Smile, You’re on an AEQ-corrected Analog Camera

Despite the trend towards IPTV and VoIP, most CCTV surveillance cameras are analog. Signals degrade quickly and quality suffers. Until now.

Editor’s note: This blog is sponsored by Pericom Semiconductor.

It’s estimated by Pericom Semiconductor that 80 – 90 percent of the low cost video surveillance market still uses analog video cameras and not digital IPTV. They’re everywhere: from parking garages and street corners, to indoor malls and police cruisers. The cameras keep getting better; their long-distance cable signal quality doesn’t.

New features in analog cameras include stereo audio, in-camera signal pre-conditioning, and much higher resolution images: D1 (720 x 480, NTSC) is 4x better than CIF, and WD1 (wide D1) adds 34 percent more pixels (960 x 480, NTSC). These add up to more information per frame at 30 fps, which means even more data to stuff down long cable runs before termination at the digital video recorder (DVR) receiving end.

But analog cable runs always end up the same way: with lousy, lossy, signals.

Using low-cost COAX in low-budget installations, signals degrade at 1.6dB/100 feet. So in the length of a football field (300 feet), the video at the receiving DVR or security console is getting poor (Figure). 300 feet is pretty short when you consider cables snaked up/down pillars, into attics, or through myriad cable-to-cable noise-injecting connectors.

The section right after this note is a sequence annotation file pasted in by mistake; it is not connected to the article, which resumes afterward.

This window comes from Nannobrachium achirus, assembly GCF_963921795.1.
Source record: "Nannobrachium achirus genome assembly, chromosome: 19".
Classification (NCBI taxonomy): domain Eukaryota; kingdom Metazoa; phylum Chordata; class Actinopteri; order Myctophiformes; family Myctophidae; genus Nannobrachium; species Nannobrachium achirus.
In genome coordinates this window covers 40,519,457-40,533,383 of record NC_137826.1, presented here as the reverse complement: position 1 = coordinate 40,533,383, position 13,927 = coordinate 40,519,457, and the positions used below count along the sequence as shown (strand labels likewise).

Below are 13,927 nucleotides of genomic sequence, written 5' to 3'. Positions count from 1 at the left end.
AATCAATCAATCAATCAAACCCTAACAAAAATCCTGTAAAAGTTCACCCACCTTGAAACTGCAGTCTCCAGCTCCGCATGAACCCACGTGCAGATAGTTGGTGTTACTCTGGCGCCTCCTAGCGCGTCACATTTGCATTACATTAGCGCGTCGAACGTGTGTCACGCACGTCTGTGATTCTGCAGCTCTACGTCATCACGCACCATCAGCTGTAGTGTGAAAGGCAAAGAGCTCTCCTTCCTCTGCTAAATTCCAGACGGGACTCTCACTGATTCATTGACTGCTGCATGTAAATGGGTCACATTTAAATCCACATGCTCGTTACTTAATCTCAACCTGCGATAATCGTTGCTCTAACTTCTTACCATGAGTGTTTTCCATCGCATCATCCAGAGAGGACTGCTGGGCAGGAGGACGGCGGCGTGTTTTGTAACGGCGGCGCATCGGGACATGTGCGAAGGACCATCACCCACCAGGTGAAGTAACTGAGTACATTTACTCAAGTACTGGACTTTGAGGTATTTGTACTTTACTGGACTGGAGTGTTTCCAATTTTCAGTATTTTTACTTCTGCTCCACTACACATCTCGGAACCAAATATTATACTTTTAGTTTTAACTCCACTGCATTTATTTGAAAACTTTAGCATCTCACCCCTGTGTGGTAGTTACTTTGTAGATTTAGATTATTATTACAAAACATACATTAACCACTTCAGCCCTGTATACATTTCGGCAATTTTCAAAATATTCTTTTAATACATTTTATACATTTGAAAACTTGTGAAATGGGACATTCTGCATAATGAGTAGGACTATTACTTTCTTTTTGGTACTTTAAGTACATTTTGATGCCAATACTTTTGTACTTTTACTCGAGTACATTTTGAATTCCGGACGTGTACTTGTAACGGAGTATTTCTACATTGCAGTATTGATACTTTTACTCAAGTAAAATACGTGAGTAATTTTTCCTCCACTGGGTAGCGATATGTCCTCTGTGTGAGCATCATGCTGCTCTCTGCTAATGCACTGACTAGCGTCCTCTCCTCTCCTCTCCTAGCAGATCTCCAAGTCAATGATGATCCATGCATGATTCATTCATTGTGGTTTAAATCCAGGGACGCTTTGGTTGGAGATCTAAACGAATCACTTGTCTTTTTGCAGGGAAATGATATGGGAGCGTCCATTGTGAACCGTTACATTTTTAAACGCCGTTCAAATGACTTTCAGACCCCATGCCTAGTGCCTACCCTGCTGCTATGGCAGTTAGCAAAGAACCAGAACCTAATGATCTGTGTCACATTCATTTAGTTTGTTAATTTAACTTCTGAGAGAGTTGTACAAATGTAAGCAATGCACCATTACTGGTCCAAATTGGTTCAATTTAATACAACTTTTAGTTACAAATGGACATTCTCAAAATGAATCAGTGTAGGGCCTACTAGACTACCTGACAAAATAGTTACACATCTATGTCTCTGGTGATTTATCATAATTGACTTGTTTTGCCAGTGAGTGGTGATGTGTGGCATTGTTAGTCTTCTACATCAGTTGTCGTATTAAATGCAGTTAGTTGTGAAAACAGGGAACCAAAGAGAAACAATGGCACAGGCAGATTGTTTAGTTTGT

Long cable runs and analog video cameras: bad data is what you get without an Rx amplifier or other digital enhancement.

Long cable runs and analog video cameras: bad data is what you get without an Rx amplifier or other digital enhancement.

Ironically, the solution to this signal loss is often to add expensive analog amplifiers at the receiving end—at the cost of  $5 – $10 per camera channel. So much for low-cost surveillance. A typical 16-32 camera system tacks on up to $320 in amplifiers. Better quality cables help, but run length is the killer.

Pericom Semiconductor, a company exclusively focused on signal integrity products, includes adaptive equalization (AEQ) algorithms into several digital video and audio/video decoder ICs.   The company claims that proprietary adaptive filters improve signals by 2x, translating to either double the picture clarity or decent analog video at twice the usable cable length.

Compared to an analog amplifier, a company spokesman told me, designing in the ICs into a DVR receiver will save tens of dollars per video channel and improve performance. Voila! Clean analog signals over long cable runs on a budget.

So look sharp the next time you spot a video surveillance camera: it’s possible your smiling mug may be more clearly recorded than you think, thanks to the AEQ signal processing available for plain old analog video cameras.